North Korea stresses commitment to nuclear weapons

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North Korea vowed Friday to push ahead with its "army first" policy and rely on nuclear weapons to defend itself from the joint forces of South Korea and the United States.

But the bellicose language of Foreign Minister Pak Ui Chun was immediately followed by the announcement that he would travel to Russia next week in an apparent bid to negotiate a peaceful end to the nuclear crisis.

The reclusive state's minister told Russia's Interfax news agency that he would pay a rare visit to Moscow on December 12-15 to discuss "bilateral relations and key international problems."

But he stressed in comments from Pyongyang that his country would respond to any pressure with force, and that it would rely on nuclear weapons for deterrence.

North Korea is "assured of the rectitude of our choice of the songun (army first) policy, and in strengthening a defence that relies on nuclear forces for deterrence," said Pak.

His comments came amid a flurry of behind-the-scenes diplomatic activity aimed at calming tensions that escalated further with the Stalinist state's November 23 shelling of a South Korean island in the Yellow Sea.

China -- which has failed to condemn the attack despite strong US pressure -- sent senior foreign affairs official Dai Bingguo to Pyongyang to meet leader Kim Jong-Il.

Chinese news reports said the two sides had reached a "consensus" on the peninsula but provided no further details.

US Deputy Secretary of State James Steinberg is also scheduled to visit Beijing next week in a bid to press the Chinese to take stronger action.

Unlike Beijing, Moscow has lost much of its influence on Pyongyang since the Soviet era.

As a consequence, it has also been far more critical of the Stalinist state, with which it does not even have a functioning rail link.

Moscow has repeatedly urged North Korea to rejoin the six-party peace process with South Korea, China, the United States, Japan and Russia, refusing to back Pyongyang's demand for direct negotiations with Washington.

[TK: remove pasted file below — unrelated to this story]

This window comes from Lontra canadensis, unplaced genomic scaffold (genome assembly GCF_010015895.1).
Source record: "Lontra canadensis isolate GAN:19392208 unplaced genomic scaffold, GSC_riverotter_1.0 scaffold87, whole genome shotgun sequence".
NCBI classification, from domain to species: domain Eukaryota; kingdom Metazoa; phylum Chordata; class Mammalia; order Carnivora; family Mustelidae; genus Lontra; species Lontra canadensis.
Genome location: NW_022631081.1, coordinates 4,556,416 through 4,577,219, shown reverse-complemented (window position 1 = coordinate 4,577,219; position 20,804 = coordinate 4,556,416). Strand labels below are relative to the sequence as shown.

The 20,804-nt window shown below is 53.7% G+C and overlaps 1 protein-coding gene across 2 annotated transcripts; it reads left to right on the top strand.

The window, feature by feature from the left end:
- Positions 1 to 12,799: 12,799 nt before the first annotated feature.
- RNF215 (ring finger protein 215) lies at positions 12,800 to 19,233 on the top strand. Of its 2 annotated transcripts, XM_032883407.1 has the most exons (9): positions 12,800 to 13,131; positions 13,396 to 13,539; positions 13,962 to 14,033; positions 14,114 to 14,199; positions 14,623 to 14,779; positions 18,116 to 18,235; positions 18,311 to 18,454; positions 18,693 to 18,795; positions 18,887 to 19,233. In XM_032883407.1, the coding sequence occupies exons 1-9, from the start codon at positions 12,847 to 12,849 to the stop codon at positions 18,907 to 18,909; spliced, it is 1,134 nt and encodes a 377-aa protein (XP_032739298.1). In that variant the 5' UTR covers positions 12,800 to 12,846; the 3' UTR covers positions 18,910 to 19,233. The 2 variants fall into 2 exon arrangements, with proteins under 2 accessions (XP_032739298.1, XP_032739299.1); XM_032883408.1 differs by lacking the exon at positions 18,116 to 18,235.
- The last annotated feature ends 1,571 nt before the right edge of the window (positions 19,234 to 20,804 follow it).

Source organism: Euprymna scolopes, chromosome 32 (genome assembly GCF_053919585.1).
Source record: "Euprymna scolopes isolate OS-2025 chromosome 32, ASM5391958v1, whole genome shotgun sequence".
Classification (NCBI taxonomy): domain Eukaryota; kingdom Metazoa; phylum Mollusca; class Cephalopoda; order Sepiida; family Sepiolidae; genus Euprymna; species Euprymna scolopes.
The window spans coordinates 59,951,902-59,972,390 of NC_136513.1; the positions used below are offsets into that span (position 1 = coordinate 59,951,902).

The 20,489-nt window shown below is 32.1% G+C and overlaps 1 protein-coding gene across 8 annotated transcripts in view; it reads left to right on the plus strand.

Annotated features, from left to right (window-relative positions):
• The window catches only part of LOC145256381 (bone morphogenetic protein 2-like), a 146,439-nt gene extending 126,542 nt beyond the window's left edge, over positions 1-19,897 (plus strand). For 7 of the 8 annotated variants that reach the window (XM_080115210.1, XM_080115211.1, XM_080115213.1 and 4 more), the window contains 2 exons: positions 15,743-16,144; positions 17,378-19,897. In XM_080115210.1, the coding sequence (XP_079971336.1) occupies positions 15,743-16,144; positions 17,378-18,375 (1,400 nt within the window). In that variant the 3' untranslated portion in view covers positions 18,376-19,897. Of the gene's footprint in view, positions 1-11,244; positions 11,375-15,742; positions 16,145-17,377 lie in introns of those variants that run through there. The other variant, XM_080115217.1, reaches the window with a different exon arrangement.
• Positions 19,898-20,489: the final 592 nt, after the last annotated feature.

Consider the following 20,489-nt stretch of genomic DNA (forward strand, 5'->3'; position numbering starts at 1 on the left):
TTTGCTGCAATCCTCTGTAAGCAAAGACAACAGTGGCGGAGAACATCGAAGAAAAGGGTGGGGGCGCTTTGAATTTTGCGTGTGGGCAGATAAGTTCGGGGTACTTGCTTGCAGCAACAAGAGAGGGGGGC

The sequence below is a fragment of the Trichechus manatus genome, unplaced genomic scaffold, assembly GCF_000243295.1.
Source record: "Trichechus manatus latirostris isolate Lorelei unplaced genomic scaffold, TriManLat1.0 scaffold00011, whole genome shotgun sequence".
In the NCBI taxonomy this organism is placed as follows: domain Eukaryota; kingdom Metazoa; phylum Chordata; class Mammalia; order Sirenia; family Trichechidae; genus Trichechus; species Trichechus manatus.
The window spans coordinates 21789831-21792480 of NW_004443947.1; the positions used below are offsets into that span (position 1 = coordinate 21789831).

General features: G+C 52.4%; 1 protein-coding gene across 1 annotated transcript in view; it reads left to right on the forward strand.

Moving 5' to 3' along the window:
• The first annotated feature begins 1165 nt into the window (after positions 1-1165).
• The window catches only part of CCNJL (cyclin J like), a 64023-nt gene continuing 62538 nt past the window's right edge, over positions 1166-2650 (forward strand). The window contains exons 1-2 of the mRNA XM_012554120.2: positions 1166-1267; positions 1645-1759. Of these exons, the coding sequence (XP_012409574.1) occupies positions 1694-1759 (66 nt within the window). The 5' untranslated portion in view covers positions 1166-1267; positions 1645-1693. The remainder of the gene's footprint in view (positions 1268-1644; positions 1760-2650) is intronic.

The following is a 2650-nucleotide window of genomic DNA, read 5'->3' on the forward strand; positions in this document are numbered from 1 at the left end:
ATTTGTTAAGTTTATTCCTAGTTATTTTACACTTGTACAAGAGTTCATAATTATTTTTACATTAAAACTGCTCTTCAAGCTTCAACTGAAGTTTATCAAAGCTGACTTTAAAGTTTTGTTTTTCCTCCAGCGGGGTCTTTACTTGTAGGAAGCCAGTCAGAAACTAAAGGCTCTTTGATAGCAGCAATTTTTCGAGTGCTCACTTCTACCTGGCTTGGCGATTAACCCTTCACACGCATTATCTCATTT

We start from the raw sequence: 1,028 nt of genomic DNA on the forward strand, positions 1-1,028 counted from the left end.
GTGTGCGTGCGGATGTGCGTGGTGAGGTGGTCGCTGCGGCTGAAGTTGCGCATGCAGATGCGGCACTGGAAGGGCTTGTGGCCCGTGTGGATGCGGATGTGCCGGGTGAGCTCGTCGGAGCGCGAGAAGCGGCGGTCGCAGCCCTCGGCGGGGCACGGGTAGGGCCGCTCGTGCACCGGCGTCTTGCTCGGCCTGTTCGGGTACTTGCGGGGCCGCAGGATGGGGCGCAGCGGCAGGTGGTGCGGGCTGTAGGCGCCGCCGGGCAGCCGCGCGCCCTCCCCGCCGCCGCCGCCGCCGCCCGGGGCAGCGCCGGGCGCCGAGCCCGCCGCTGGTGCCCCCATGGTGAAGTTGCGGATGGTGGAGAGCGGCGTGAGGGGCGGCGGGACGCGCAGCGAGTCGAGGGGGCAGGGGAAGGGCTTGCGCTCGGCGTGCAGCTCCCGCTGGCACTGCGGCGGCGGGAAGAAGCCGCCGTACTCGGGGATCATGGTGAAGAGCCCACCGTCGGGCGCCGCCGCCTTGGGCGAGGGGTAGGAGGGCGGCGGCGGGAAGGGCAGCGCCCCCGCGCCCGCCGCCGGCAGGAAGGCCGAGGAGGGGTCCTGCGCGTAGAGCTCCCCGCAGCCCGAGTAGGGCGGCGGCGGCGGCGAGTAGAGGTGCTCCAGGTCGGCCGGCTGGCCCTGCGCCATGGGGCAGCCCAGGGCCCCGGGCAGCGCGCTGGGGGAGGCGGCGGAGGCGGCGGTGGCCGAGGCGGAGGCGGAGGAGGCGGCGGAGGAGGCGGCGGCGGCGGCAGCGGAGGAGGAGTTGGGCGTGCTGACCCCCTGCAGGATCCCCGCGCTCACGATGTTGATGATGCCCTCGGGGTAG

And Moscow repeated that message on Friday in a sign of what is to come in the Pak-Lavrov talks.

"We need to think about creating conditions to restart talks between the six parties," Grigory Logvinov, said Russia's deputy pointman on North Korea, told Interfax.

"The atmosphere in the region is in a heated state," Logvinov said in comments released moments after Pak's threat.

"The main thing is to take steps to release the tension. All sides must avoid taking any actions that can escalate the situation," the Russian diplomat added.

North Korea's Pak said Pyongyang was always ready to negotiate.

"Even in the atmosphere of the escalated situation, we have expressed support of resuming the six-party negotiation process," he said.

Some analysts suggested that North Korea was turning to its former Communist provider as an act of desperation and because it was running out of other options.

"The visit of the North Korean minister to Moscow is a symbolic event. Russia is not the main actor in settling the Korean conflict, but no one else is able to do anything," said Fyodor Lukyanov, editor of Russia in Global Affairs.

"North Korea does not perceive Russia as part of the hostile West, nor does it fear it like China. Russian diplomacy has the chance to play a positive role, relieve tension, quell passions, so that the sides stop looking at each other through their gun sights."

Russia last played a major role in the crisis in 2001, when Kim Jong-Il famously took a train across the country from Kremlin talks with then-president Vladimir Putin.

© 2010 AFP

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